‘I Am Not Afraid to Speak’
On July 5, Ukrainian social activist Anastasia Melnichenko wrote a Facebook post that would become one of the most discussed of the year.
“I want us — women — to speak today,” Melnichenko wrote. “We do not have to make excuses. We are not to blame. Blame always lies with the rapist.”
Melnichenko encouraged women across the post-Soviet space to share their experiences of sexual harassment, and to post them under the hashtags #янебоюсьсказати, in Ukrainian, and its Russian version #янебоюсьсказать (#iamnotaftraidtospeak). Within hours, Facebook and Vkontakte — the most popular social networks in Russia — had been flooded with harrowing anecdotes of rape, assault and molestation. Thousands of women across Ukraine, Russia and Belarus had followed Melnichenko’s call.
“#IAmNotAfraidToSay that one day I went with my dad to visit friends at their dacha, a decent and beautiful family. The father of my dad’s friend lived there,” wrote one Facebook user, Anna. “I woke up early next morning, and he was lying next to me, drunk, with his hand in my underwear. I ran from the room and hid. I said nothing to my parents.”
Prominent Russian women joined the online campaign to tell their stories, hoping to change perceptions of sexual violence, with many arguing that society still finds the victim at fault.
“Anyone who says ‘women bring it on themselves by wearing short skirts’ should listen to my story,” the entrepreneur Alyona Vladimirskaya wrote on her Facebook page.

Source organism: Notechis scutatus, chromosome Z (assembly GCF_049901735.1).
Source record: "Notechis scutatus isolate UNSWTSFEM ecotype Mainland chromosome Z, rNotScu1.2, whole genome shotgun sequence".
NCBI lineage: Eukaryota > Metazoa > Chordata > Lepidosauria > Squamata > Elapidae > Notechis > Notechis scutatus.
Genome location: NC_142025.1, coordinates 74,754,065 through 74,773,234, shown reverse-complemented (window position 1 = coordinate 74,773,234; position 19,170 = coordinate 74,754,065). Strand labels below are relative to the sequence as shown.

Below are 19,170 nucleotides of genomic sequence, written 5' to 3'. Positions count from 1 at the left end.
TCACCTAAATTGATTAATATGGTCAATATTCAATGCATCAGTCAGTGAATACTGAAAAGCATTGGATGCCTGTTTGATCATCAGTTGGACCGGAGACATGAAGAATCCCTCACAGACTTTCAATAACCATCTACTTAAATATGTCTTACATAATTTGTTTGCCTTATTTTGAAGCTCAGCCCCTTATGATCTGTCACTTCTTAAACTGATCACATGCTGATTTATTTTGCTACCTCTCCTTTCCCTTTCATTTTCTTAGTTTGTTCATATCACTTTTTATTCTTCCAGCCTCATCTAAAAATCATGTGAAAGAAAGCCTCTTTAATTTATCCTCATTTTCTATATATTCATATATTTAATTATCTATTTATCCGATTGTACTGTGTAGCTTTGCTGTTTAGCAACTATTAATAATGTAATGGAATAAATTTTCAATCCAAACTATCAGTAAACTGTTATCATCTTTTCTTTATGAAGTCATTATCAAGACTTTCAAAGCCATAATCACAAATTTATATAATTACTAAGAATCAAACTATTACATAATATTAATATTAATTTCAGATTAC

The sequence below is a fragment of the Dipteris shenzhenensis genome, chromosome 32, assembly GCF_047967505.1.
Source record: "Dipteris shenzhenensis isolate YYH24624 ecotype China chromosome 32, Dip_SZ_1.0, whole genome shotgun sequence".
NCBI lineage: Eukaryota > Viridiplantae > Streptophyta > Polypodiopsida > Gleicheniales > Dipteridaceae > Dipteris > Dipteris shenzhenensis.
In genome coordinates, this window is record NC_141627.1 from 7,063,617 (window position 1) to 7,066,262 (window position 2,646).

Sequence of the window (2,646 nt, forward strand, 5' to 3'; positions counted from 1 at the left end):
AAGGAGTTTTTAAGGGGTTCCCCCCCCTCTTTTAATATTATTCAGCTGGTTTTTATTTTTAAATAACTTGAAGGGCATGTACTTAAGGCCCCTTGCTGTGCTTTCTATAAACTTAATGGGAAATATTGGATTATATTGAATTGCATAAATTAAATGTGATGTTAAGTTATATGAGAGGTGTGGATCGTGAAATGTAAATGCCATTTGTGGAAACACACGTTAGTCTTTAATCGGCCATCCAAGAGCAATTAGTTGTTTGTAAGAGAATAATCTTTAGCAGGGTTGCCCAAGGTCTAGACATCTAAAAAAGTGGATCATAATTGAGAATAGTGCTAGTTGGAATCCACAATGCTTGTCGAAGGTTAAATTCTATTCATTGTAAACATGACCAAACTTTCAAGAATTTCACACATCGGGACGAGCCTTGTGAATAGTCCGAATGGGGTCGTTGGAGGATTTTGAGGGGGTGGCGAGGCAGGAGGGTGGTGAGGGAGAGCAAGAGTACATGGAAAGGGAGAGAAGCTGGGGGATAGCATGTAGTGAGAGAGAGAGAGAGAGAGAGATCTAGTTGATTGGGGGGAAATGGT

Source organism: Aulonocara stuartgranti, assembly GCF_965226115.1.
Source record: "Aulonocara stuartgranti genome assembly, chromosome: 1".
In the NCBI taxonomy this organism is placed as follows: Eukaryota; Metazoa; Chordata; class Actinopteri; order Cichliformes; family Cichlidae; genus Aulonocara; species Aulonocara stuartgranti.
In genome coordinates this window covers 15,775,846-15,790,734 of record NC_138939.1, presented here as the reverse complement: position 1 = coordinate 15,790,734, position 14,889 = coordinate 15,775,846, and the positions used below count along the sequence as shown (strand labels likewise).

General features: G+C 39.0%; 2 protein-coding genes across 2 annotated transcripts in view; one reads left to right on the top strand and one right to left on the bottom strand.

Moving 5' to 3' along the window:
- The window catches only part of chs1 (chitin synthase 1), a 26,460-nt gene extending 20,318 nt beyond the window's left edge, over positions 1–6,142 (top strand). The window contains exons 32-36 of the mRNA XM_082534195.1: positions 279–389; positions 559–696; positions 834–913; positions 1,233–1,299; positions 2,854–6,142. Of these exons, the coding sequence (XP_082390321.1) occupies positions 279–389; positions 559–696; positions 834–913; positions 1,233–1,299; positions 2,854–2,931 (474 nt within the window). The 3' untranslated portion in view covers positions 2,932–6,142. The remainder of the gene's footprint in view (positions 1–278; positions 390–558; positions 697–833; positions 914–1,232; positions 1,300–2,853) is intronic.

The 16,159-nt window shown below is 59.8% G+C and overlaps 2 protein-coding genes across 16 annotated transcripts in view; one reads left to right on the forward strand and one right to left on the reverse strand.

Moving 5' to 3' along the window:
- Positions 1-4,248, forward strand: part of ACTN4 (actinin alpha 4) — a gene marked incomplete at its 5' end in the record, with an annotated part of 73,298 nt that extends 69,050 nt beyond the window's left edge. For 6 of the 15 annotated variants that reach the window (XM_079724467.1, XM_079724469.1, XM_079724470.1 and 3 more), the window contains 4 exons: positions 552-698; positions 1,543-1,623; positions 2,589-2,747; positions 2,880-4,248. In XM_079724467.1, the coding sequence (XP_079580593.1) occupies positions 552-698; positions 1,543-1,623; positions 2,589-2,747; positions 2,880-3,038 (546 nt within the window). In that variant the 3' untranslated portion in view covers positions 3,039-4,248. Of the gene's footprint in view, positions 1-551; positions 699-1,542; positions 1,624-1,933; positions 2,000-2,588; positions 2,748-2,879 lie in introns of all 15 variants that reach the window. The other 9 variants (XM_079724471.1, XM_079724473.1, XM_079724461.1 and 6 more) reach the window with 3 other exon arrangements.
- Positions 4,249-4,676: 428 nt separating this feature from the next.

Vladimirskaya was seven months pregnant when a man assaulted her in the entrance hall of her building. “I didn’t think that I needed to be afraid of men in such a state,” she wrote.
The campaign was extremely important in changing Russian attitudes toward sexual violence, says Maria Mokhova, director at Syostry (Sisters), a center that works with rape victims. “We sometimes have a problem that people don’t believe us when we talk about the extent of such violence in Russia,” she says. “Anyone who read these stories could not fail to acknowledge, to visualize the problem.”
School No. 57
Russian Facebook users witnessed another outpouring of intimate secrets in the summer. This time, the confessions were from current and former students of the elite Moscow School No.57, who wrote that they had been sexually abused by their history teacher.
The social media storm was prompted by a post from Yekaterina Krongauz, a journalist at the Meduza news outlet. “For more than 16 years, we’ve known that the history teacher was having affairs with his students,” she wrote Aug. 29. “He was quite a handsome man: smart, ironic, charismatic. It was hard not to fall in love with him.”
Krongauz said that in these 16 years, she tried to break the story in the media twice, but failed. An amateur investigation conducted by former students of the school this year turned out to be more successful.
Olga Nikolayenko, a graduate of the school, spoke to almost a dozen people who claimed they had intimate relationships with the teacher in question, Boris Meyerson. The stories were hard to believe, she says, yet it was even harder to believe that people would invent them.